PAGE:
The article goes on to say: ‘More recently, interbody cages have become popular and are now composed of a wide range of materials, such as titanium mesh, carbon fiber, and polyether ether ketone (PEEK). Not only have fusion rates improved with this evolution, but technological advances in these implants have also improved their safety and ease of application, further adding to the popularity (with surgeons) of the PLIF procedure. Finally, augmentation of the PLIF procedure with the addition of pedicle screws increases the stability of the construct and has been reported to increase the fusion rate of this procedure compared with stand-alone grafts.

PLIF surgery involves pulling aside the thecal sac containing the descending spinal nerves inside the spinal canal and retracting the nerve roots in their exit canals (foraminae). This is highly disruptive and can result in puncture of the thecal sac’s protective casing (dura) and extensive nerve damage. It is harder again with revision surgery (for ‘failed back surgery syndrome’ FBSS) because of extensive scar tissue invasion inside the spinal canal. 

At times, PLIF requires violation of the structural integrity of both facet joints to achieve adequate graft placement, which may increase the immediate postoperative instability and lead to failure, if pedicle screw instrumentation is not added.

In LOwer back fusion surgery, what is a pedicle screw?

Pedicle screws are often used as an adjunct to PLIF fusion. They are rather long and provide firm fixation through the pedicles in the neural arch, across into the vertebral body. The screws themselves do no fixation. Screws are placed at two or three consecutive spinal segments and are connected at the back by a stout rod. Screwed rigid, they help stabilise the interbody junction at the front of the spine until the fused level has taken.

Pedicle screws usually cause massive soft tissue damage and serious disruption to the facet joints. This often becomes painful post surgery, with little hope of putting it right through the gentler means of Physiotherapy

When Are The lower back Fusion surgery Procedures In Use?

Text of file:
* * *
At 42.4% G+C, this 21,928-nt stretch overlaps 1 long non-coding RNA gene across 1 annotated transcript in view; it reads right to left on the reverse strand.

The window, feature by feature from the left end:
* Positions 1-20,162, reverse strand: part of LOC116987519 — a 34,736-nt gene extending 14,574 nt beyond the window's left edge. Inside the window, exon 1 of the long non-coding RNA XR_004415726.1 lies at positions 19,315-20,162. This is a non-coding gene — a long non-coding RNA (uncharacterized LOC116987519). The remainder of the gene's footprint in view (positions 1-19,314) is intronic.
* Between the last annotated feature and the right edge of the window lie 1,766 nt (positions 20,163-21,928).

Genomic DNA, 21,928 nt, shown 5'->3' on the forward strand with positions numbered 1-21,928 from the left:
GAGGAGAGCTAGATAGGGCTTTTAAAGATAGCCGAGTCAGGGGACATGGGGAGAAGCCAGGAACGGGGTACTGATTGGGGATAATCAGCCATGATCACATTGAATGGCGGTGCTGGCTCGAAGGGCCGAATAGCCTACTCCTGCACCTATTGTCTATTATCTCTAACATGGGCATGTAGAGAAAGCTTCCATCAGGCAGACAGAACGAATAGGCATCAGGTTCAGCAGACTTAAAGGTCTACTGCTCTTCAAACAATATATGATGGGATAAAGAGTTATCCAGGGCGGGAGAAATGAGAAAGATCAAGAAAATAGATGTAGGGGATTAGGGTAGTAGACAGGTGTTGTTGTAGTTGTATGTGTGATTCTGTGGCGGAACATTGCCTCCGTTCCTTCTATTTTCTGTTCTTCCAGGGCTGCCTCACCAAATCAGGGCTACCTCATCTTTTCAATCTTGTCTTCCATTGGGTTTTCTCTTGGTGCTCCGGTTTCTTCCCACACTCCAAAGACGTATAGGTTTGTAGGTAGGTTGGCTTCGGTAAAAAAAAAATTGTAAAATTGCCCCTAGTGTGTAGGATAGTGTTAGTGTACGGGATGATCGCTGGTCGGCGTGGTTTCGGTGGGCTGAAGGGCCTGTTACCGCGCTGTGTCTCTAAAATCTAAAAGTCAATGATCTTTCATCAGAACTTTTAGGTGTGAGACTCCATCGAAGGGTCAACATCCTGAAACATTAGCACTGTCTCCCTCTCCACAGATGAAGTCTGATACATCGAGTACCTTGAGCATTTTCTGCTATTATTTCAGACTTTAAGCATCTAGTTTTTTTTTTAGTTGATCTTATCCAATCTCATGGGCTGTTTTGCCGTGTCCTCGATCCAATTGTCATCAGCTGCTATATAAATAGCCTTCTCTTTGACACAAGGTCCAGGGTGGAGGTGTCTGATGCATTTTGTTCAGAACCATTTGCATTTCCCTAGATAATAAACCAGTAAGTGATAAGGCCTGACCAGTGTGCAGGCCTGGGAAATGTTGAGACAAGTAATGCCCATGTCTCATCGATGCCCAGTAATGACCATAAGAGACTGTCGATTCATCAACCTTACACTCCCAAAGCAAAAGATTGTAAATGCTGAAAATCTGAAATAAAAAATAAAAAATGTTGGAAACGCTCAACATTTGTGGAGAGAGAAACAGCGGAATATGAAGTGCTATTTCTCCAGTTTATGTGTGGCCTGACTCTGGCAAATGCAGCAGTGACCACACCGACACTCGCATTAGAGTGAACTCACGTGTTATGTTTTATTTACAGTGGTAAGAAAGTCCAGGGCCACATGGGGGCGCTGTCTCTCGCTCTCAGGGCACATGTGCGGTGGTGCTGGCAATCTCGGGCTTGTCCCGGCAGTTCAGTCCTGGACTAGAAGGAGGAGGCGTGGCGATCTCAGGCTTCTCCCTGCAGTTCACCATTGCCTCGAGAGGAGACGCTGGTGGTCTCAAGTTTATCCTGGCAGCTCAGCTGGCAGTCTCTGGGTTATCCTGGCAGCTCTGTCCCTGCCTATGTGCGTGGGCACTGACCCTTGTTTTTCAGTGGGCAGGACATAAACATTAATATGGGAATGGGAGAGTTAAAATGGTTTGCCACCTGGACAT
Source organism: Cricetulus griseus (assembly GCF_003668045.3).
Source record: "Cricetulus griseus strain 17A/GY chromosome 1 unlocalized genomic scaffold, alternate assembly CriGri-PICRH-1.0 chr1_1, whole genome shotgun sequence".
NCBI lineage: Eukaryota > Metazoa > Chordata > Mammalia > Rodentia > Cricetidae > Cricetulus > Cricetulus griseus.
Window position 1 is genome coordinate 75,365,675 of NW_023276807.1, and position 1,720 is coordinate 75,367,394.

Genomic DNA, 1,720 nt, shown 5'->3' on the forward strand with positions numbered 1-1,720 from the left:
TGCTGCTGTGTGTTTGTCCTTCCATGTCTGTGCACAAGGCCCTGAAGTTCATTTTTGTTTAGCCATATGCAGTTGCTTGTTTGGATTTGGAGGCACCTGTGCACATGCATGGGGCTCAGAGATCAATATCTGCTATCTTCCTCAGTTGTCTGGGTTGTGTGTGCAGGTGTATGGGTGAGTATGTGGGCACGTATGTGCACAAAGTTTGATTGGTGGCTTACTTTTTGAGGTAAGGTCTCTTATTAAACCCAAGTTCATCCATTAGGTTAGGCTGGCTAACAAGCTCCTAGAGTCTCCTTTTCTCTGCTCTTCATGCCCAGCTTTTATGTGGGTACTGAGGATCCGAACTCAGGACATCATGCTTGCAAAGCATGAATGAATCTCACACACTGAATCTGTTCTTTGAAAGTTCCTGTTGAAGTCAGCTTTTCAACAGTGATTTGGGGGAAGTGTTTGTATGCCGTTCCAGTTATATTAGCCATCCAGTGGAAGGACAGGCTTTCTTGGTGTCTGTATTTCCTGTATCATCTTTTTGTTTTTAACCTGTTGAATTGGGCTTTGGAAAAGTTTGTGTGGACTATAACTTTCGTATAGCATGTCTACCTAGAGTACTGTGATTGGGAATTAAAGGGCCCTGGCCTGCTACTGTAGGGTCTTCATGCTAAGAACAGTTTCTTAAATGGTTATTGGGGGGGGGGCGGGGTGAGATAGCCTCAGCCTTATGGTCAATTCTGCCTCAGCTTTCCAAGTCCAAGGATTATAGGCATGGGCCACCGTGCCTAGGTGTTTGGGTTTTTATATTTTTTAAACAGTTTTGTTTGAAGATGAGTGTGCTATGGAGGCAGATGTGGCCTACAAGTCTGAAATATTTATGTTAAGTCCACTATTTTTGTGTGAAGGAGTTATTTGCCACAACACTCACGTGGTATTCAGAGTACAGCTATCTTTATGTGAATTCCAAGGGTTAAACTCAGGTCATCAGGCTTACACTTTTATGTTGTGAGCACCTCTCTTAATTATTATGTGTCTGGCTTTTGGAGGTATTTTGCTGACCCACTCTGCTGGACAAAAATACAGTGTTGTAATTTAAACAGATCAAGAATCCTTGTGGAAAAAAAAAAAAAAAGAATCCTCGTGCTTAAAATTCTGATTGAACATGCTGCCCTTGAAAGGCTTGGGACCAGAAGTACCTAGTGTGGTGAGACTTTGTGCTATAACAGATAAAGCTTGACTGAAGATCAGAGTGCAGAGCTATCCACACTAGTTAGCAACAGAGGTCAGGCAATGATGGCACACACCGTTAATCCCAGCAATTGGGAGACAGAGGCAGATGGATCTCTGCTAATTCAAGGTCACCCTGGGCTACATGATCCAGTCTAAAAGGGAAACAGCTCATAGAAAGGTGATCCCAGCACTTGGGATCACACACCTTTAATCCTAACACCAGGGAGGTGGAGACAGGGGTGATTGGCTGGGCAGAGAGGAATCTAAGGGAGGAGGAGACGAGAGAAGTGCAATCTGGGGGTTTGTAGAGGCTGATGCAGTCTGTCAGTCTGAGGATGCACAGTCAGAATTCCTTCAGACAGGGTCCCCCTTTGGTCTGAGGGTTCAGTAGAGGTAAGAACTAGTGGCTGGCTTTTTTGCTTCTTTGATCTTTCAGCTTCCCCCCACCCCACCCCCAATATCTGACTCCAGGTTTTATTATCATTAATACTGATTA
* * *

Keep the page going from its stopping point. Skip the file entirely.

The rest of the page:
The advent of interbody devices and posterior pedicle screw–rod fixation has lowered the rate of pseudarthrosis (false joint) associated with the PLIF and TLIF procedures; consequently, the indications for these surgical procedures have broadened.


  • To stabilise a spinal deformity (such as active spondylolisthesis and progressive scoliosis)
  • To stabilise a developmental degenerative condition (degenerative spondylosis) that has acquired ‘instability’ 
  • To stabilise where an operative technique (discectomy for disc herniation or decompression for spinal stenosis) involves such extensive removal of the spinal architecture that instability is expected

Single level spinal fusion surgery is only appropriate for uncontrollable 'instability' of a spinal segment

A paragraph at the end of this summary reveals just how iffy back fusion surgery options are: 

Because the cause of spinal pain is not completely understood and remains controversial, surgical efforts to treat such conditions also remain controversial. The description of spinal pain is often referred to as ‘lumbar segmental instability’ caused by degenerative disc disease, or facet joint syndrome, when no signs of increased motion or spondylolisthesis exist.

Multiple-level spinal fusion may be used to correct scoliotic spinal deformity. You can read more about this in congenital spine disorders

Check out my books and videos below to learn how to self-treat your back problem with more conservative means before resorting to back surgery. Read this page too! Non-surgical Alternatives to Spinal Fusion Surgery